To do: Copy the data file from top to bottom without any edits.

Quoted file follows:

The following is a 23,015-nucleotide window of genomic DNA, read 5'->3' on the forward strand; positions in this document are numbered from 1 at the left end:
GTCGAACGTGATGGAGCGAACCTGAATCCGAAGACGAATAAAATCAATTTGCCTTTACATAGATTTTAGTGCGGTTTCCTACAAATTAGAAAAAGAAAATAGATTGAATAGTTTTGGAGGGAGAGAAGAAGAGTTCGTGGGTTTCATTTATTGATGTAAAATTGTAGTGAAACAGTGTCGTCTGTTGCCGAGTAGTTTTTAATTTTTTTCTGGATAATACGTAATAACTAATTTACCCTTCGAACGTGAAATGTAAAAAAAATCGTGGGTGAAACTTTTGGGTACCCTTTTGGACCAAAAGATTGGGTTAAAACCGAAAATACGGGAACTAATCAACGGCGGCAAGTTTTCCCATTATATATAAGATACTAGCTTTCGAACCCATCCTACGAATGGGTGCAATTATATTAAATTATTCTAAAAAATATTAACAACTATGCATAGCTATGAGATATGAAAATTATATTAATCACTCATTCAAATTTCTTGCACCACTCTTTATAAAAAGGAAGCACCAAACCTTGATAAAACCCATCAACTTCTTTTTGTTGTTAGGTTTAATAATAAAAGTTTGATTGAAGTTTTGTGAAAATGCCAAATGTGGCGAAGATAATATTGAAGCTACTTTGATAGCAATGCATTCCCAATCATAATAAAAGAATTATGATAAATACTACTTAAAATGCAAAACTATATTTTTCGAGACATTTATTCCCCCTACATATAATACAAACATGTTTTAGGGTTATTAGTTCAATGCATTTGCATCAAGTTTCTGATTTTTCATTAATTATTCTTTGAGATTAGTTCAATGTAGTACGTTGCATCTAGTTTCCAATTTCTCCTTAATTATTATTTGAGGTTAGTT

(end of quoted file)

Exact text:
The following is a 23,015-nucleotide window of genomic DNA, read 5'->3' on the forward strand; positions in this document are numbered from 1 at the left end:
GTCGAACGTGATGGAGCGAACCTGAATCCGAAGACGAATAAAATCAATTTGCCTTTACATAGATTTTAGTGCGGTTTCCTACAAATTAGAAAAAGAAAATAGATTGAATAGTTTTGGAGGGAGAGAAGAAGAGTTCGTGGGTTTCATTTATTGATGTAAAATTGTAGTGAAACAGTGTCGTCTGTTGCCGAGTAGTTTTTAATTTTTTTCTGGATAATACGTAATAACTAATTTACCCTTCGAACGTGAAATGTAAAAAAAATCGTGGGTGAAACTTTTGGGTACCCTTTTGGACCAAAAGATTGGGTTAAAACCGAAAATACGGGAACTAATCAACGGCGGCAAGTTTTCCCATTATATATAAGATACTAGCTTTCGAACCCATCCTACGAATGGGTGCAATTATATTAAATTATTCTAAAAAATATTAACAACTATGCATAGCTATGAGATATGAAAATTATATTAATCACTCATTCAAATTTCTTGCACCACTCTTTATAAAAAGGAAGCACCAAACCTTGATAAAACCCATCAACTTCTTTTTGTTGTTAGGTTTAATAATAAAAGTTTGATTGAAGTTTTGTGAAAATGCCAAATGTGGCGAAGATAATATTGAAGCTACTTTGATAGCAATGCATTCCCAATCATAATAAAAGAATTATGATAAATACTACTTAAAATGCAAAACTATATTTTTCGAGACATTTATTCCCCCTACATATAATACAAACATGTTTTAGGGTTATTAGTTCAATGCATTTGCATCAAGTTTCTGATTTTTCATTAATTATTCTTTGAGATTAGTTCAATGTAGTACGTTGCATCTAGTTTCCAATTTCTCCTTAATTATTATTTGAGGTTAGTT